Christmas in Polish Style


Polish Wigilia (literally vigil or eve, but in Polish Wigilia means only Christmas Eve) is without any doubt the most important celebration in the whole year. Doesn’t matter your religious affiliation or lack of it, Wigilia is celebrated as family gathering with huge but completely meatless feast, lots of laughs, talks, sometimes caroling and sharing gifts and stories.

Although every region of Poland has their own little variation of the menu (ex. never ending “war” between borsch and mushroom soup supporters) and other traditions, some things are set in stone. So let me present a short story of typical Polish Wigilia.

Obviously, preparations start long before actual supper, but family gathering officially starts when the first star appears on the sky. Spotting it is usually the task of the young ones. At this point all should be ready: Christmas Tree decorated (that takes place in the morning and traditionally ornaments include: handmade paper and straw decorations, little sweets such as candies, gingerbread cookies in different shapes, small apples and beautiful Polish glass balls – bombki), food prepared, and a table covered with white starched tablecloth with a little hay underneath. Except seats and plates for hosts and all guests there is always one more “empty seat” for “an unexpected guest” as on this night no one should be alone or excluded from the celebration.

When the first star appears, designated person (usually father or grandfather) reads fragment from the Bible describing the birth of Jesus. After that everyone takes "an opłatek" to share it with others. "Opłatek" or Christmas Eve Wafer is type of unleavened bread, very white and thin and usually with Nativity Scenes imprinted on it. Moment of braking opłatek with everyone in turn is very beautiful and emotional as it is time to forgive each other, assure of mutual love, remember those who passed away and look with hope to the future wishing each other all the best for the Holidays and New Year. After that the meal starts.

Traditionally there are 12 dishes. Food served during Wigilia represents what in old times was available to the regular people – usually peasants – at that time of the year, so there is a lot of fresh-water fish, vegetables (with strong presence of cabbage and sauerkraut), dried goods like mushrooms and fruits, and grains. There are also much richer recipes (like Fish in Gray Sauce calling for some saffron, raisins and other expensive spices) that used to be eaten by wealthy people and Polish noble men called "szlachta", but somehow they didn’t become such canons like Borsch, Pierogi, Split Peas and Cabbage or Sauerkraut with Mushrooms and others.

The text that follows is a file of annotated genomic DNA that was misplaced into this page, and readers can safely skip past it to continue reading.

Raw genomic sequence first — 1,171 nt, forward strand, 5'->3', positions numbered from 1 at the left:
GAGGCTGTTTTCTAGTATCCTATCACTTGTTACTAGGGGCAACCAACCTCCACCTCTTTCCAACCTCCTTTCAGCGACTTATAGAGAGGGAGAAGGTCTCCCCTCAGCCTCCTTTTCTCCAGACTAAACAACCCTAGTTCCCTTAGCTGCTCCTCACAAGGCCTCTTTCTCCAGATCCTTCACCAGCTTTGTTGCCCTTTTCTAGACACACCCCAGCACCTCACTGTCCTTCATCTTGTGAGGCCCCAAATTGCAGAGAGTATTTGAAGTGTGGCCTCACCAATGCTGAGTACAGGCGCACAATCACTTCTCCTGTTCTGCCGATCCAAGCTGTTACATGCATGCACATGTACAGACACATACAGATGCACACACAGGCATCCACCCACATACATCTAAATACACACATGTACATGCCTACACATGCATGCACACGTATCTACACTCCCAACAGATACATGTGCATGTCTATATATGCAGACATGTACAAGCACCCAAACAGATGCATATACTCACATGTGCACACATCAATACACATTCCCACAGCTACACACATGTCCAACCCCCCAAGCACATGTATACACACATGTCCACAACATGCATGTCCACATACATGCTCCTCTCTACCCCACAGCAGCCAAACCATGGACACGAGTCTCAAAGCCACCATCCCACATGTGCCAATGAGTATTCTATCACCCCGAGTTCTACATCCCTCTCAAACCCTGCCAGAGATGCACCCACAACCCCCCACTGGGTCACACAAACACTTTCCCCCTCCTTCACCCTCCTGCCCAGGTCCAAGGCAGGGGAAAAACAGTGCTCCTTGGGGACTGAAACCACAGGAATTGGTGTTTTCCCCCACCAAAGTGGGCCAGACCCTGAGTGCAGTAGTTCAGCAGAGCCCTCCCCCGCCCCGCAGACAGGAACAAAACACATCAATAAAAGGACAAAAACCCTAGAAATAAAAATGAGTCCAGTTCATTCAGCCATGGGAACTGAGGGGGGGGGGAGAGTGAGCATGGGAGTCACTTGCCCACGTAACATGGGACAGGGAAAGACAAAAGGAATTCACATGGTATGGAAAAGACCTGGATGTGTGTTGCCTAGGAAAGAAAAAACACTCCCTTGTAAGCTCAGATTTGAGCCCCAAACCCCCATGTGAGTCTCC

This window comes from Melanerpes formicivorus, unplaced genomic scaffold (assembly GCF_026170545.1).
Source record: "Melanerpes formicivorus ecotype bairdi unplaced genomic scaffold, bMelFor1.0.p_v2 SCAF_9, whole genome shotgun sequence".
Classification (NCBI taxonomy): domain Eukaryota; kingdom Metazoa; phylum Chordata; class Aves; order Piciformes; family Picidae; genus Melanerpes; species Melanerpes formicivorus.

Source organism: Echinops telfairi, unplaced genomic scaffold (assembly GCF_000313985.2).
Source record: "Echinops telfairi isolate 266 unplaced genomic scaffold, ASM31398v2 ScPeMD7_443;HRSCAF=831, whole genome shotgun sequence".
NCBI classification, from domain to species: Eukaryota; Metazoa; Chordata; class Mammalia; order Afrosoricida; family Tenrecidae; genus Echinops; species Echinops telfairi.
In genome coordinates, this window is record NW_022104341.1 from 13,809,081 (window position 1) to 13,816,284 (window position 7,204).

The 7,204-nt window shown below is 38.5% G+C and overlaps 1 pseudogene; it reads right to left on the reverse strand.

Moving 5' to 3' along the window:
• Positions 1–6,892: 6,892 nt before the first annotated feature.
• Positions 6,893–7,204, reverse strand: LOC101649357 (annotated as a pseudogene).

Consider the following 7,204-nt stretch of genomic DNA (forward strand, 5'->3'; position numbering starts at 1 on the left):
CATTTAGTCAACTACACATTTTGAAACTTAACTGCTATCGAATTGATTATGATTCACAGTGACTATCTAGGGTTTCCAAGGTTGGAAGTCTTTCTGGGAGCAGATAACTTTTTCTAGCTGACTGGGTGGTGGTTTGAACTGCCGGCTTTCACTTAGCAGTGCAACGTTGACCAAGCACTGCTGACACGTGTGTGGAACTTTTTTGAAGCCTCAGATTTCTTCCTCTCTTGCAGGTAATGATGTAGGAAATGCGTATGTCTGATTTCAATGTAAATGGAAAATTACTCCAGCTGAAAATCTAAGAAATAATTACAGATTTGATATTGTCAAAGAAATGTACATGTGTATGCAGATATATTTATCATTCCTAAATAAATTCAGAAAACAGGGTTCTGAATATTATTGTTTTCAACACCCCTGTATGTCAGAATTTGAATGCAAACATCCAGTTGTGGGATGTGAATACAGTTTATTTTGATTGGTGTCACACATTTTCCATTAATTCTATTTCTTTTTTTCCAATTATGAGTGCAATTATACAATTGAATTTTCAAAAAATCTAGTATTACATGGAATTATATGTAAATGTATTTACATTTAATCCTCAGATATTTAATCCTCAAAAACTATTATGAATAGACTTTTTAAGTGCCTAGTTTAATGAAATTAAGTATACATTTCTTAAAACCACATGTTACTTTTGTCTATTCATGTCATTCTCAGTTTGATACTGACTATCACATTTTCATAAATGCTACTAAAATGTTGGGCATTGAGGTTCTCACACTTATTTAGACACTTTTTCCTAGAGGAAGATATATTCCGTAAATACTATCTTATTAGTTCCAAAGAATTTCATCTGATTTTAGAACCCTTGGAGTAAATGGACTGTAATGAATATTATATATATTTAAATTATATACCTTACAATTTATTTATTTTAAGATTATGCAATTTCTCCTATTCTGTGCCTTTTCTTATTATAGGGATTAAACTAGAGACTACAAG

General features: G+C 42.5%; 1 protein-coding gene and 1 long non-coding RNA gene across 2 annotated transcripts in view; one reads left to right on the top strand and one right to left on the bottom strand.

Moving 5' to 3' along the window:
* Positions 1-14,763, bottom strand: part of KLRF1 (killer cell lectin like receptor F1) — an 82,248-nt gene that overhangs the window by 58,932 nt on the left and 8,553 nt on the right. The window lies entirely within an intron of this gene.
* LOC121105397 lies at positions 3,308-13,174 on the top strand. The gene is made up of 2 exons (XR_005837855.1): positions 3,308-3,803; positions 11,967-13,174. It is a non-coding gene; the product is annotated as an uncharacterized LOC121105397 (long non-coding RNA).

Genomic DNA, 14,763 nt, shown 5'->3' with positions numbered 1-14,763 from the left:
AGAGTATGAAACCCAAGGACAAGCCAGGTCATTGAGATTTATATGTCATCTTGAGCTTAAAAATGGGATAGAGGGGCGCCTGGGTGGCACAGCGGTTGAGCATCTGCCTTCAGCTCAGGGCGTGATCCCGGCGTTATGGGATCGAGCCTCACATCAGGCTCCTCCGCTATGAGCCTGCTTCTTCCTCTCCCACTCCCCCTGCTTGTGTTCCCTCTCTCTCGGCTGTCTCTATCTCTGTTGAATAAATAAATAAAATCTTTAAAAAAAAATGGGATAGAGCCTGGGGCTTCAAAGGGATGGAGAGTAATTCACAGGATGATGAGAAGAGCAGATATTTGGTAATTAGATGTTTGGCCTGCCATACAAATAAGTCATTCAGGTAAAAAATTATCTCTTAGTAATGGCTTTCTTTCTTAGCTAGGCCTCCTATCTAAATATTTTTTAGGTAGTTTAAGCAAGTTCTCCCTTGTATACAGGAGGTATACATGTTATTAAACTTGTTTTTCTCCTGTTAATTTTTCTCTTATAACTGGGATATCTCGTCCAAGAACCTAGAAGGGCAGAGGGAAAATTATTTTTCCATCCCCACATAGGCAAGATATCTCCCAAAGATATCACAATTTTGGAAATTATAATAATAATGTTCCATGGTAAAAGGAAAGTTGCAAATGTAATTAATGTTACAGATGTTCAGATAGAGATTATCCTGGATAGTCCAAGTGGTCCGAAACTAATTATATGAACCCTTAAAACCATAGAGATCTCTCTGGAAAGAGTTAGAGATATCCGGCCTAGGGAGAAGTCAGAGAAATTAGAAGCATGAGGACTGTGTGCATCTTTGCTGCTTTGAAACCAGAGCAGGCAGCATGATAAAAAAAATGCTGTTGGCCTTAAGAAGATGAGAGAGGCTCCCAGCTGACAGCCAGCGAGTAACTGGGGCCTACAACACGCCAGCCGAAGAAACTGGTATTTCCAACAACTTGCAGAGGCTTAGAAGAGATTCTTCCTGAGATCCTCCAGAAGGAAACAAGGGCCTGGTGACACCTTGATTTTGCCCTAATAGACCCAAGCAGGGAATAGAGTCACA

It takes time to eat so much, so supper takes good several hours and often eating is alternated with some caroling. Usually before dessert it’s time for sharing gifts. Sometimes one of the adults dresses as "Święty Mikołaj" (Saint Nicolas) delivering gifts in person or presents can be simply left under the Christmas Tree. Gifts are opened together, so everyone may know what others got and share the joy and laughs. Naughty kids can get nothing but the spanking cane – at least in theory, but in practice even if they get one of those, they also get something else to sweeten their disappointment.

After sweets are eaten it is time for some to go to "Pasterka"[1] – Christmas Midnight Mass.

Traditional Polish carolers

Christmas Day is not as rich in traditions as Christmas Eve. It is usually time to visit friends and family whom you didn’t see the night before; to rest, and to visit different churches to check their nativity scenes. In villages traditions of caroling is still somewhat alive, so during days between Christmas and New Year caroling groups go from house to house. In their group there are usually people dressed as: an angel, a devil, a king (Herod), a death, "Turoń" (goat-like “monster”) and person carrying a star. Rest of the people from the group may be in traditional folk cloths. They sing, ask for food and sweets, give little Christmas related performances, joke and play some good natured pranks. This tradition however is dying off slowly.

So here is how Polish Christmas looks (or in some instances used to look).

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Here in the United States I try to follow old traditions from my childhood home, and try to help friends from the Old Country to do the same. Hence all the poppy seed cakes (makowce) and the honey-spice cakes (pierniki) that we bake in BECAUSE... Cakes & Decor. I hope they bring the same tastes we remember from childhood and they help in celebrating this unique Holiday - Christmas in Polish style :o)

To all our Polish and American Friends:

Wesołych Świąt i szczęśliwego Nowego Roku - Merry Christmas and Happy New Year!

[1] Name of Christmas Midnight Mass “Pasterka” comes from the word “pasterz” meaning “shepherd”

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